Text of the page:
What they found surprised them. Most measurable forms of parental involvement seem to yield few academic dividends for kids, or even to backfire—regardless of a parent’s race, class, or level of education.
While Robinson and Harris largely disproved that assumption, they did find a handful of habits that make a difference, such as reading aloud to young kids (fewer than half of whom are read to daily) and talking with teenagers about college plans. But these interventions don’t take place at school or in the presence of teachers, where policy makers exert the most influence—they take place at home.
Upper-middle-class kids aren’t just told a good education will help them succeed in life. They are surrounded by family and friends who work as doctors, lawyers, and engineers and who reminisce about their college years around the dinner table. Asian parents are an interesting exception; even when they are poor and unable to provide these types of social settings, they seem to be able to communicate the value and appeal of education in a similarly effective manner.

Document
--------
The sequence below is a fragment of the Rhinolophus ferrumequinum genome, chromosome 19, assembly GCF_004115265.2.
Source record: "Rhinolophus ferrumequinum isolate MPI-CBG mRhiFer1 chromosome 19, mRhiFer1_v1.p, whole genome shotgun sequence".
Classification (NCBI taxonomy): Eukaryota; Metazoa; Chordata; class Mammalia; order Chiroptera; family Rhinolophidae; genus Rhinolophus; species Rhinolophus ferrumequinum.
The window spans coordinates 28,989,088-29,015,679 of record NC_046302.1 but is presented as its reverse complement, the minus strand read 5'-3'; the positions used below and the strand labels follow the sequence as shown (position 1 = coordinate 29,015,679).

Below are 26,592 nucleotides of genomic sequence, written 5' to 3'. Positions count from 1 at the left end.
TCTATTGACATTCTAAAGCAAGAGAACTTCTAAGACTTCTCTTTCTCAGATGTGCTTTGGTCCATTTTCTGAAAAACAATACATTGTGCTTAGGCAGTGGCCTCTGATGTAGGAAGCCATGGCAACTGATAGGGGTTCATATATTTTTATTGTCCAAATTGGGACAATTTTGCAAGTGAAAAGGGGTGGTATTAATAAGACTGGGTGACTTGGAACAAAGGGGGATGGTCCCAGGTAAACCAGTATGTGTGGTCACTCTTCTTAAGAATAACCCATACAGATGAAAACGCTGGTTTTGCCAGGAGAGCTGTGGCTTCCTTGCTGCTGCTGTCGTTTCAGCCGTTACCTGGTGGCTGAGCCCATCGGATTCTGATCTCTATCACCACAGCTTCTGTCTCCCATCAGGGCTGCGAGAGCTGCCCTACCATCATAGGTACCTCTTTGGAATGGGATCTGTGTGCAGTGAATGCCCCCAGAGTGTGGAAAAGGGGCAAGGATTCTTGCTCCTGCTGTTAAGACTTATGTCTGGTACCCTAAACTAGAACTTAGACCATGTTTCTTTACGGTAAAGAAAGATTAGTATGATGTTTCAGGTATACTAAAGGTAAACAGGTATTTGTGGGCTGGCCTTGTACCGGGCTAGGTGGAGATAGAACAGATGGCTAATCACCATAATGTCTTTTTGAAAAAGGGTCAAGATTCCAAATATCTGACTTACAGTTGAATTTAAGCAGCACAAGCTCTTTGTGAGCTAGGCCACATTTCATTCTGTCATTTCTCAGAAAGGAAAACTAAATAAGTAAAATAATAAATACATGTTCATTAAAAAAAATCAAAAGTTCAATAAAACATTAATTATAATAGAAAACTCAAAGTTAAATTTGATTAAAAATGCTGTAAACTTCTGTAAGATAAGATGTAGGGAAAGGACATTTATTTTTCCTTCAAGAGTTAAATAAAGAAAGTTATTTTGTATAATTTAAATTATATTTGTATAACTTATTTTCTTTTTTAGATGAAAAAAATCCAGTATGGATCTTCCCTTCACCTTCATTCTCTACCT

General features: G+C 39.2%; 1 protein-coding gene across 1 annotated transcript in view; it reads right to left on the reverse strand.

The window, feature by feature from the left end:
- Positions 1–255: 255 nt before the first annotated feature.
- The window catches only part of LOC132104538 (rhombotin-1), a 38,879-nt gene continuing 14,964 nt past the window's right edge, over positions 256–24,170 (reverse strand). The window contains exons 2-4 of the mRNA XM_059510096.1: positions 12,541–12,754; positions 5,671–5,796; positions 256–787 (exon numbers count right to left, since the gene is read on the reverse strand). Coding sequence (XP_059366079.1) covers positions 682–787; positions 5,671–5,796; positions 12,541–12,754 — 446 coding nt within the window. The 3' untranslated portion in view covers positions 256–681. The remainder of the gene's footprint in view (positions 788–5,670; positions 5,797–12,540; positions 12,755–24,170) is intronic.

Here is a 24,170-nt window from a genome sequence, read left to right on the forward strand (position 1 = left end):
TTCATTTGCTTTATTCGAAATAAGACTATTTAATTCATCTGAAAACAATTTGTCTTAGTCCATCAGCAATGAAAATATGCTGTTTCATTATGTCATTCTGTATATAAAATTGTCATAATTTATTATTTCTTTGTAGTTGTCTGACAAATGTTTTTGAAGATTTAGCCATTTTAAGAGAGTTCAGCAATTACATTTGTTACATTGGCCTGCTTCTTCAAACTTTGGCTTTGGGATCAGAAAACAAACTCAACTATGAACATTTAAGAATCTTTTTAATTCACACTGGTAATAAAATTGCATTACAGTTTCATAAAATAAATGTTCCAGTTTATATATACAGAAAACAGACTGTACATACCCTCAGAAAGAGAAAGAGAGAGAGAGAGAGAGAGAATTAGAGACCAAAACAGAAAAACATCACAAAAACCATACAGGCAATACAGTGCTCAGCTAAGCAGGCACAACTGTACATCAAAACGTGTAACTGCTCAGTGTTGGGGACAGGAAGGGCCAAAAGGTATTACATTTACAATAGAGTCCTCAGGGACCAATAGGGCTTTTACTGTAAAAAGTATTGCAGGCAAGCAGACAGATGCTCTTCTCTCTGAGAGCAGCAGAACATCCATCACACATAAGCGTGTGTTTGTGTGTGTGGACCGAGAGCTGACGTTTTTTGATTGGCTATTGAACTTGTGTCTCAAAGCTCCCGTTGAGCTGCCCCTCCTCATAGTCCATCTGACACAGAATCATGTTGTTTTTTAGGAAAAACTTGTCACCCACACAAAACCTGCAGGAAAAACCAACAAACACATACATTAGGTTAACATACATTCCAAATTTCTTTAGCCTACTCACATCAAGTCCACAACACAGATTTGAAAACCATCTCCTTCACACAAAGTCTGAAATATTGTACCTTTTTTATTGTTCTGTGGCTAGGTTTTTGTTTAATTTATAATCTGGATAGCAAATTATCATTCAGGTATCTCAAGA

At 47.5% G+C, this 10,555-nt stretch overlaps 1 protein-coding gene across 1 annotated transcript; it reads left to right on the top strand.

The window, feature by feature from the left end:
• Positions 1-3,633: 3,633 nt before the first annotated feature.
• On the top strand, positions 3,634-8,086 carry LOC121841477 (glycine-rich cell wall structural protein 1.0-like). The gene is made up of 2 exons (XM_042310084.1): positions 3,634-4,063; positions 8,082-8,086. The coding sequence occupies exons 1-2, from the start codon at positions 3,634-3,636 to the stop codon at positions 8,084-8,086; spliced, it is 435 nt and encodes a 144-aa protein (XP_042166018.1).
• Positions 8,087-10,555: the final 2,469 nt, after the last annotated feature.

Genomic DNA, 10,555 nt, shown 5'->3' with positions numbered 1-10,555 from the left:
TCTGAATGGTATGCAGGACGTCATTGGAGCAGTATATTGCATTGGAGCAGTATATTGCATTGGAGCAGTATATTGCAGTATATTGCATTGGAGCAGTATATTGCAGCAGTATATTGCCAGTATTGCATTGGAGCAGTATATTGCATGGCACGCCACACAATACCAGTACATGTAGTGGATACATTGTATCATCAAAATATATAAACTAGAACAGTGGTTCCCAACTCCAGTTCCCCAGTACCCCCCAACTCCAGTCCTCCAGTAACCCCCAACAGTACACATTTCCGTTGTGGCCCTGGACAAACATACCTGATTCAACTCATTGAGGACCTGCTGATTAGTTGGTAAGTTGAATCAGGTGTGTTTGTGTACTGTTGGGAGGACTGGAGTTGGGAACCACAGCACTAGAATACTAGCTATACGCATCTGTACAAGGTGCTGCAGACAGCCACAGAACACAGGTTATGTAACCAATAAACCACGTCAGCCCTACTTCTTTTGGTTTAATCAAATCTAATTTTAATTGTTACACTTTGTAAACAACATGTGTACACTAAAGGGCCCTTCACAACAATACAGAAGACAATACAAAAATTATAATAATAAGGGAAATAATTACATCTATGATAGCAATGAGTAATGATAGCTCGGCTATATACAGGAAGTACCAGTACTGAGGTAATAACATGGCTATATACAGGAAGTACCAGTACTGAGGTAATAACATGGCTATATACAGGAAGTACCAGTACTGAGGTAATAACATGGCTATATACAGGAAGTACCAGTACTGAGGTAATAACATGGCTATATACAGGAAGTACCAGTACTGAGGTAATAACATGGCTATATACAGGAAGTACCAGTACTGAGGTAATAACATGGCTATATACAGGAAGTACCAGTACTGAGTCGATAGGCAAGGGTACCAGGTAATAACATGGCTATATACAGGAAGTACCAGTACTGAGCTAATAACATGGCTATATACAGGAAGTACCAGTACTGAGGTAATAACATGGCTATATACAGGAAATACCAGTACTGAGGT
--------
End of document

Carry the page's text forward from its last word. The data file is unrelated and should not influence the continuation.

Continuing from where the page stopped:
Lareau found that in poor and working-class households, children were urged to stay quiet and show deference to adult authority figures such as teachers. In middle-class households, kids learned to ask critical questions and to advocate for themselves—behaviors that served them well in the classroom.
… they did find that one of the few ways parents can improve their kids’ academic performance—by as much as eight points on a reading or math test—is by getting them placed in the classroom of a teacher with a good reputation.